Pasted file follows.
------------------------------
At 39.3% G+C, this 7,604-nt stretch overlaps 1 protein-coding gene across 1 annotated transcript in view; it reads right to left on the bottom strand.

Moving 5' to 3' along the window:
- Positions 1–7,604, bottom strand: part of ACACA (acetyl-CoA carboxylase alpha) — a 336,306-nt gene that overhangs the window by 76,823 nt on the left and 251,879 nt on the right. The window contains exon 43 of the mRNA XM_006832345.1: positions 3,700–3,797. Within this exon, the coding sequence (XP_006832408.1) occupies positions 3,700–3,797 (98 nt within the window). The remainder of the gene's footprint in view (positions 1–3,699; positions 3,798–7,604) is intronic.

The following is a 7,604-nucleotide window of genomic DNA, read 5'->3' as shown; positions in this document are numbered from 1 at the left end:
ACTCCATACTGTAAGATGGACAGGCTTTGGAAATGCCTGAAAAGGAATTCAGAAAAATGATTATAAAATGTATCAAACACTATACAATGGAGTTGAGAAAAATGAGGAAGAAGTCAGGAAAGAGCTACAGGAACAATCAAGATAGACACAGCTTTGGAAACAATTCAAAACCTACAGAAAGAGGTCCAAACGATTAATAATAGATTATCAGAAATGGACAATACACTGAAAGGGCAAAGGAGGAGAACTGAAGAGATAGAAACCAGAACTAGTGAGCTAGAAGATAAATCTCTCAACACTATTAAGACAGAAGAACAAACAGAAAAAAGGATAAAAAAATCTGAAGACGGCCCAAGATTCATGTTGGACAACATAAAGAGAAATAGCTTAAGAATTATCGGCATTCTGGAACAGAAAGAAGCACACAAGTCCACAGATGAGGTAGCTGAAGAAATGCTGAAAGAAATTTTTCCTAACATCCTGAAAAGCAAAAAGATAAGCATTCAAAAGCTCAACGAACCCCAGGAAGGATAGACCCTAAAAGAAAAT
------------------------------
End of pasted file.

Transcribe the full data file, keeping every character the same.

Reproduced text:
At 39.3% G+C, this 7,604-nt stretch overlaps 1 protein-coding gene across 1 annotated transcript in view; it reads right to left on the bottom strand.

Moving 5' to 3' along the window:
- Positions 1–7,604, bottom strand: part of ACACA (acetyl-CoA carboxylase alpha) — a 336,306-nt gene that overhangs the window by 76,823 nt on the left and 251,879 nt on the right. The window contains exon 43 of the mRNA XM_006832345.1: positions 3,700–3,797. Within this exon, the coding sequence (XP_006832408.1) occupies positions 3,700–3,797 (98 nt within the window). The remainder of the gene's footprint in view (positions 1–3,699; positions 3,798–7,604) is intronic.

The following is a 7,604-nucleotide window of genomic DNA, read 5'->3' as shown; positions in this document are numbered from 1 at the left end:
ACTCCATACTGTAAGATGGACAGGCTTTGGAAATGCCTGAAAAGGAATTCAGAAAAATGATTATAAAATGTATCAAACACTATACAATGGAGTTGAGAAAAATGAGGAAGAAGTCAGGAAAGAGCTACAGGAACAATCAAGATAGACACAGCTTTGGAAACAATTCAAAACCTACAGAAAGAGGTCCAAACGATTAATAATAGATTATCAGAAATGGACAATACACTGAAAGGGCAAAGGAGGAGAACTGAAGAGATAGAAACCAGAACTAGTGAGCTAGAAGATAAATCTCTCAACACTATTAAGACAGAAGAACAAACAGAAAAAAGGATAAAAAAATCTGAAGACGGCCCAAGATTCATGTTGGACAACATAAAGAGAAATAGCTTAAGAATTATCGGCATTCTGGAACAGAAAGAAGCACACAAGTCCACAGATGAGGTAGCTGAAGAAATGCTGAAAGAAATTTTTCCTAACATCCTGAAAAGCAAAAAGATAAGCATTCAAAAGCTCAACGAACCCCAGGAAGGATAGACCCTAAAAGAAAAT